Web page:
The current generation of European leaders including Emmanuel Macron, the poseur Gaullist just reelected to the French presidency, simply don’t have it in them to stand on their own two feet.
Two, the non–West’s impulse to return to the principles of nonalignment so brilliantly articulated by the charismatic leaders of the “independence era,” the 1950s and 1960s, has been evident for some time. But the Ukraine crisis appears to be infusing this welcome trend with a distinct electrical charge. Again, big stuff as we look out front just a little beyond our noses.
China and Russia appear to have understood from the first that the Ukraine crisis would affect the geopolitical maps in these two ways. Their joint statement on Feb. 4, the eve of the Beijing Olympics and slightly more than two weeks before Russia began its intervention, was a not-very-veiled rejection of the West’s claim to global hegemony and an invitation to begin constructing a new world order based on principles Western nations profess but pay no mind to.
If nonalignment is the emergent drift in global politics and policy, India is logically prominent among the battlegrounds where the fight is engaged. India is big and populous. It is influential among non–Western nations. And Washington has long entertained ridiculous fantasies to the effect that it can pull New Delhi decisively into the Western camp against Russia and China alike.
Where, at the Pentagon, the State Department, and the White House, do they get these unschooled notions? From Nehru’s day to ours, the principle of nonalignment has been a sanctified a pillar of Indian foreign policy, as “freedom” is to all right-thinking American ideologues.
There’s no touching it. This was part of Modi’s point when he spoke alongside Putin on Dec. 6.
Antony Blinken made his first state visit to New Delhi in July 2021, a few months after taking office. His themes were the usual — “our strategic partnership” and so on. “Our interests are shared, our concerns are similar, and our convergences are strong,” saith the American secretary of state. All that is fine: India has no desire to stand militantly against the U.S.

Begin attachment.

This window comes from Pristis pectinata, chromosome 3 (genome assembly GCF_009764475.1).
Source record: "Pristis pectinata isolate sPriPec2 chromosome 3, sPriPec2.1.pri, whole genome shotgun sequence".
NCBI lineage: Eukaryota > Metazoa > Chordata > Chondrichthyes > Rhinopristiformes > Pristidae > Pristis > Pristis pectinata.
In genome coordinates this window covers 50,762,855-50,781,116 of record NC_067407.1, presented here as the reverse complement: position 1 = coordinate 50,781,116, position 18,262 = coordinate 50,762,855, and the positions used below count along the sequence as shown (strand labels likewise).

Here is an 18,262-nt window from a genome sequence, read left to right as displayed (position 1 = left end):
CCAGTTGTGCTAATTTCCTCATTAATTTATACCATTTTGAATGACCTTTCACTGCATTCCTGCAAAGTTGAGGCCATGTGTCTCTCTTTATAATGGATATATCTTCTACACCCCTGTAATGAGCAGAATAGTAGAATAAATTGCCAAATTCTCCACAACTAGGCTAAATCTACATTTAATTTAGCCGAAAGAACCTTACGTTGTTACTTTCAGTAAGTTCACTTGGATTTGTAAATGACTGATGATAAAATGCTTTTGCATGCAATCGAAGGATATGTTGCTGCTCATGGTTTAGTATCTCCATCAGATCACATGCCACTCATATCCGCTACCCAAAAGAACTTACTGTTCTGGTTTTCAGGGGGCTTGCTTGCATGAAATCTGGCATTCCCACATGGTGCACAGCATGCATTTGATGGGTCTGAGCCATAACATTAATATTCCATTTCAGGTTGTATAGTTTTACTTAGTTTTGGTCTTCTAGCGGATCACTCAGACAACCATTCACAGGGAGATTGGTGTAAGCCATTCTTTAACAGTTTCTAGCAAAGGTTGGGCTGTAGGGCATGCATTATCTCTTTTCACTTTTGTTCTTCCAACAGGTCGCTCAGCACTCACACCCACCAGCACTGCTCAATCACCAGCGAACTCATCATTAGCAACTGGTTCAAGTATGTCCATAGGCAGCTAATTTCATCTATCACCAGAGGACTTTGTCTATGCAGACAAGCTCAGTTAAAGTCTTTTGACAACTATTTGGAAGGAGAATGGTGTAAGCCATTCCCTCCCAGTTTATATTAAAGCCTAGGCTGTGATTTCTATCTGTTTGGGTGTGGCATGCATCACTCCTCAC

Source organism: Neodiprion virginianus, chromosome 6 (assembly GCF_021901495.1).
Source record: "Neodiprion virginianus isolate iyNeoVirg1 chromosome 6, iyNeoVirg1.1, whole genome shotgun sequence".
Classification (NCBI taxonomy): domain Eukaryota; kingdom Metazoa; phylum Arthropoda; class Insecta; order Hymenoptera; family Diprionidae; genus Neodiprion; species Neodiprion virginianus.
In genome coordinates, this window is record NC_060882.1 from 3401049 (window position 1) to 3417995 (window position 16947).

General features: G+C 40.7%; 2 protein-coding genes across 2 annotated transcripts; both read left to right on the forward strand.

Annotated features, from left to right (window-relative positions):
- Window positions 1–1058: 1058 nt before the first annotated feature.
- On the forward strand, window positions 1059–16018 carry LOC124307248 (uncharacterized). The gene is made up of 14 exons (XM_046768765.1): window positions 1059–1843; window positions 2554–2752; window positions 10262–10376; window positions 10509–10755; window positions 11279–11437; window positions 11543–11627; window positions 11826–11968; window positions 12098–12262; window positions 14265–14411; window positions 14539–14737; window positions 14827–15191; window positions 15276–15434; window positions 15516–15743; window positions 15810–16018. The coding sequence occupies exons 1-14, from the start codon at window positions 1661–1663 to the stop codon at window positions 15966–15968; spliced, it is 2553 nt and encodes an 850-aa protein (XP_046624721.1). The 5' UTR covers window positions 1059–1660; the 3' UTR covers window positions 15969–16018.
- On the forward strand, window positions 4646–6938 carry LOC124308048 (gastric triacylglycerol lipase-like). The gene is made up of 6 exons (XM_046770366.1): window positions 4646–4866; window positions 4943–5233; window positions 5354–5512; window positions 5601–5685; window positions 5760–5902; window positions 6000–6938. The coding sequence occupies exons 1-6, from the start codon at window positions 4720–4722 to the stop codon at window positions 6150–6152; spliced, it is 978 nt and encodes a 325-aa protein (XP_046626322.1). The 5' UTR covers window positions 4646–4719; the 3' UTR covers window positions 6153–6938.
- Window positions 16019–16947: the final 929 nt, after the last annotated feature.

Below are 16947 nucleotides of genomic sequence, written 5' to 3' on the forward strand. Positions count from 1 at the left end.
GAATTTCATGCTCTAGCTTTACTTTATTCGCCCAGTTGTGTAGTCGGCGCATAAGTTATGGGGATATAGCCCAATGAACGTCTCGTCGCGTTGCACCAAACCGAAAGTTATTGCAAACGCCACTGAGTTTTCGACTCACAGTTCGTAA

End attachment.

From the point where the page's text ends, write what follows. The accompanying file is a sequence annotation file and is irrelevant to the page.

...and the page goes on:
But the reality beneath the pronouncements of Blinken, Austin, von der Leyen, et al. is that the West simply cannot accept a world in which nonalignment, noninterference, territorial integrity, and associated precepts are held up as abiding principles. A lot of liberals mocked the Bush–Cheney regime and its with-us-or-against-us routines. Now we find that Western elites and the trans–Atlantic foreign policy cliques have no capacity to see the world differently.
First Corporate Media Account
Hannah Beech, The New York Times Southeast Asia bureau chief, shared the byline Monday on a story headlined, “With Us or With Them? In a New Cold War, How About Neither.” This is the first — and so far only — clear-eyed report we have in corporate media on the nonaligned majority of nations that the Ukraine crisis has pushed to the fore. Beech and her colleagues write:
“The geopolitical landscape following the Ukraine invasion has often been likened to that of a new Cold War. While the main antagonists may be the same — the United States, Russia and, increasingly, China — the roles played by much of the rest of the world have changed, reshaping a global order that held for more than three-quarters of a century.”
More in the way of 500 years, Hannah, but who’s counting?
I have a certain amount of time for Beech. She has good bloodlines, as they say in the trade: Her father, Keyes Beech, was among the outstanding Asia correspondents of his generation. And she has a measured sympathy for non–Western perspectives that is unheard-of among the drips that generally populate the Times’s foreign bureaus.